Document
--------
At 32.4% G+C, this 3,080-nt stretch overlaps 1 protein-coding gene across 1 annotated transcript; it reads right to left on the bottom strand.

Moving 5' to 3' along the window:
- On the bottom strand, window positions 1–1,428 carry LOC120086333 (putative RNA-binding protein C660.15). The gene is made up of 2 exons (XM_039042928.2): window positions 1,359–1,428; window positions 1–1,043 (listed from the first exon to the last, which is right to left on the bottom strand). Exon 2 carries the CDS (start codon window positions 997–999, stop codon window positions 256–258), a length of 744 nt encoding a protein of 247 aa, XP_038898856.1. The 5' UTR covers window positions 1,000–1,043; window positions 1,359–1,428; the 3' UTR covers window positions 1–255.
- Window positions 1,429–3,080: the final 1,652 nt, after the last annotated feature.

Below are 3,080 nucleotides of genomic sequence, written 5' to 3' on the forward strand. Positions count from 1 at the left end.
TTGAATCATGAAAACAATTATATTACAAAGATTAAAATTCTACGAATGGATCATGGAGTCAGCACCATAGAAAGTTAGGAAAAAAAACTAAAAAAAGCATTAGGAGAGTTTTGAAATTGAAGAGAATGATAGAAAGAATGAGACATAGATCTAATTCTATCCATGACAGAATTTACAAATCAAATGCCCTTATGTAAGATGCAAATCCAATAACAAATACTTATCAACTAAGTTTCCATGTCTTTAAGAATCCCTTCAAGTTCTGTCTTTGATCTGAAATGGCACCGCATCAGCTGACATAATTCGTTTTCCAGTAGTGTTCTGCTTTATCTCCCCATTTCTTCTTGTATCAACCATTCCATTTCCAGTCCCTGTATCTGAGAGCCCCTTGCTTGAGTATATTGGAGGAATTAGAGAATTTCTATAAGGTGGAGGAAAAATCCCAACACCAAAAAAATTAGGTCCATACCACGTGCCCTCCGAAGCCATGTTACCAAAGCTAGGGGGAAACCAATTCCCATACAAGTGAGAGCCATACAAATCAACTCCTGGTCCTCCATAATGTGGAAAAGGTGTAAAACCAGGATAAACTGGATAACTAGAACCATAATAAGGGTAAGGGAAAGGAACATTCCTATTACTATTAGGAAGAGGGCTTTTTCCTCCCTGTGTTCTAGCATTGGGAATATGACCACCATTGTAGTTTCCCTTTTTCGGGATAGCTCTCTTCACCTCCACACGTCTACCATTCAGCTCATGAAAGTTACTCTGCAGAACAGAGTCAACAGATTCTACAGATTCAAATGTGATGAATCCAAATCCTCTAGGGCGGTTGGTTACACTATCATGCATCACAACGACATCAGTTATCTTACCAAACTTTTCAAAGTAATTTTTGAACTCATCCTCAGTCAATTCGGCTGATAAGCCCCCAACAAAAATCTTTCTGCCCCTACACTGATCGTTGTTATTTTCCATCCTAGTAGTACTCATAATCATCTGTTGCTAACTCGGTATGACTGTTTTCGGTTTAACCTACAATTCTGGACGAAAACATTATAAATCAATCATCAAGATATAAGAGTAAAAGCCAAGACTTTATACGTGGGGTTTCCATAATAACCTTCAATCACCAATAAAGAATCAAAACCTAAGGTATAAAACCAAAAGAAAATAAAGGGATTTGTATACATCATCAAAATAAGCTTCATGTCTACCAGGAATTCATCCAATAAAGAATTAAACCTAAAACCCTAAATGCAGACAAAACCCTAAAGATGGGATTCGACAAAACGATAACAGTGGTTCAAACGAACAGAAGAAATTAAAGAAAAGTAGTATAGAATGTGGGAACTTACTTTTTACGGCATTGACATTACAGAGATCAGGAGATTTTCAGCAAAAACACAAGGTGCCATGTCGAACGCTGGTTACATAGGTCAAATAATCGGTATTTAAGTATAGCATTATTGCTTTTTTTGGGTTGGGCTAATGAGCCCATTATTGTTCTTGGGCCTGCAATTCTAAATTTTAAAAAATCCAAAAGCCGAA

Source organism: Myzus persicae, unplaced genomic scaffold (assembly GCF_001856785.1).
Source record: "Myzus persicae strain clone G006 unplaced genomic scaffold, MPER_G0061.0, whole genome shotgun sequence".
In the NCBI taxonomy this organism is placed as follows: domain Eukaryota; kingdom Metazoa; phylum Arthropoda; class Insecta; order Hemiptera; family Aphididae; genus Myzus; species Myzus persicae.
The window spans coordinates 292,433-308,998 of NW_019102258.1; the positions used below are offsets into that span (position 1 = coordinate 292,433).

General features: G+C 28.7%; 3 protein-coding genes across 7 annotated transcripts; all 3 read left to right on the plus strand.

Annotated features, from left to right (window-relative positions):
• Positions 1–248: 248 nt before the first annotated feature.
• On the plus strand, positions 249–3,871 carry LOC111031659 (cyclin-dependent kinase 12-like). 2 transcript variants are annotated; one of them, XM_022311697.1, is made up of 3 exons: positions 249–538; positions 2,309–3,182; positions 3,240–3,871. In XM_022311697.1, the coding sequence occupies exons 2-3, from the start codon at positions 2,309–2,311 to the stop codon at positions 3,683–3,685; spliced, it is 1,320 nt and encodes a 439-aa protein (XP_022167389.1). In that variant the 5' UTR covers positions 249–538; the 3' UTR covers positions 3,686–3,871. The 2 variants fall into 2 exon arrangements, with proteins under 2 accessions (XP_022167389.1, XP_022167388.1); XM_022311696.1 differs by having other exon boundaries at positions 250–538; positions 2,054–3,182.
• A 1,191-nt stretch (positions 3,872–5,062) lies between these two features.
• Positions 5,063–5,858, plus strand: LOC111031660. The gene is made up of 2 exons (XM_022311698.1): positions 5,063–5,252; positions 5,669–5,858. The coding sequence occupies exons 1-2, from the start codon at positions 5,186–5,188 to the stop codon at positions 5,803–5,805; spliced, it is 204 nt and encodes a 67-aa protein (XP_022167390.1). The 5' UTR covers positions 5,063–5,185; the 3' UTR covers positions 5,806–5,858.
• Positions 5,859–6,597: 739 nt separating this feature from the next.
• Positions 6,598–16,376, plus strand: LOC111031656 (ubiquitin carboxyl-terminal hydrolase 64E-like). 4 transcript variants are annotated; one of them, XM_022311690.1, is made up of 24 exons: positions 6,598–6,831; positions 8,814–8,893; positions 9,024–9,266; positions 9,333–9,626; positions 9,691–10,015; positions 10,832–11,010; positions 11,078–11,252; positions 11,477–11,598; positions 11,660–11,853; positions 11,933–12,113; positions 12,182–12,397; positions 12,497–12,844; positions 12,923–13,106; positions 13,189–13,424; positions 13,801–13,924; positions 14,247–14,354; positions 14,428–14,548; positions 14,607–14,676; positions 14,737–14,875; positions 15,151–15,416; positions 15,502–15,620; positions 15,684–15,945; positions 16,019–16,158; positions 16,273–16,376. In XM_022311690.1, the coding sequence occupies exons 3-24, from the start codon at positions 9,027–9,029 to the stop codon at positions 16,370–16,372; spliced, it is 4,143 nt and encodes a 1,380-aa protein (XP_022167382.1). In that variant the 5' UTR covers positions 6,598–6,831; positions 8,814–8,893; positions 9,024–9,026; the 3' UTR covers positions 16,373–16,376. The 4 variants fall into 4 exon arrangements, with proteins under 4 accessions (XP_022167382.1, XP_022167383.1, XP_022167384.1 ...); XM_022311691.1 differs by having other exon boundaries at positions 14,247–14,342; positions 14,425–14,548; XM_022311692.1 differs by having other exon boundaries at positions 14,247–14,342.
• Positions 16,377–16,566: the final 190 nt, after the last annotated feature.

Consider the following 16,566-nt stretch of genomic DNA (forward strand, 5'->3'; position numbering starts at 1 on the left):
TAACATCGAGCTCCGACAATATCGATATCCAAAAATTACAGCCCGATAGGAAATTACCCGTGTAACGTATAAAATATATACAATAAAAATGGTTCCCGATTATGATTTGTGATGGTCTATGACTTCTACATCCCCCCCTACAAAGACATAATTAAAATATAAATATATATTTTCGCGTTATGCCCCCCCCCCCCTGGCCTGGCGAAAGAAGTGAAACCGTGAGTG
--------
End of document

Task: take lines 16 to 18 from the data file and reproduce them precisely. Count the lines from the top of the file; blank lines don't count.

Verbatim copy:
• Positions 5,063–5,858, plus strand: LOC111031660. The gene is made up of 2 exons (XM_022311698.1): positions 5,063–5,252; positions 5,669–5,858. The coding sequence occupies exons 1-2, from the start codon at positions 5,186–5,188 to the stop codon at positions 5,803–5,805; spliced, it is 204 nt and encodes a 67-aa protein (XP_022167390.1). The 5' UTR covers positions 5,063–5,185; the 3' UTR covers positions 5,806–5,858.
• Positions 5,859–6,597: 739 nt separating this feature from the next.
• Positions 6,598–16,376, plus strand: LOC111031656 (ubiquitin carboxyl-terminal hydrolase 64E-like). 4 transcript variants are annotated; one of them, XM_022311690.1, is made up of 24 exons: positions 6,598–6,831; positions 8,814–8,893; positions 9,024–9,266; positions 9,333–9,626; positions 9,691–10,015; positions 10,832–11,010; positions 11,078–11,252; positions 11,477–11,598; positions 11,660–11,853; positions 11,933–12,113; positions 12,182–12,397; positions 12,497–12,844; positions 12,923–13,106; positions 13,189–13,424; positions 13,801–13,924; positions 14,247–14,354; positions 14,428–14,548; positions 14,607–14,676; positions 14,737–14,875; positions 15,151–15,416; positions 15,502–15,620; positions 15,684–15,945; positions 16,019–16,158; positions 16,273–16,376. In XM_022311690.1, the coding sequence occupies exons 3-24, from the start codon at positions 9,027–9,029 to the stop codon at positions 16,370–16,372; spliced, it is 4,143 nt and encodes a 1,380-aa protein (XP_022167382.1). In that variant the 5' UTR covers positions 6,598–6,831; positions 8,814–8,893; positions 9,024–9,026; the 3' UTR covers positions 16,373–16,376. The 4 variants fall into 4 exon arrangements, with proteins under 4 accessions (XP_022167382.1, XP_022167383.1, XP_022167384.1 ...); XM_022311691.1 differs by having other exon boundaries at positions 14,247–14,342; positions 14,425–14,548; XM_022311692.1 differs by having other exon boundaries at positions 14,247–14,342.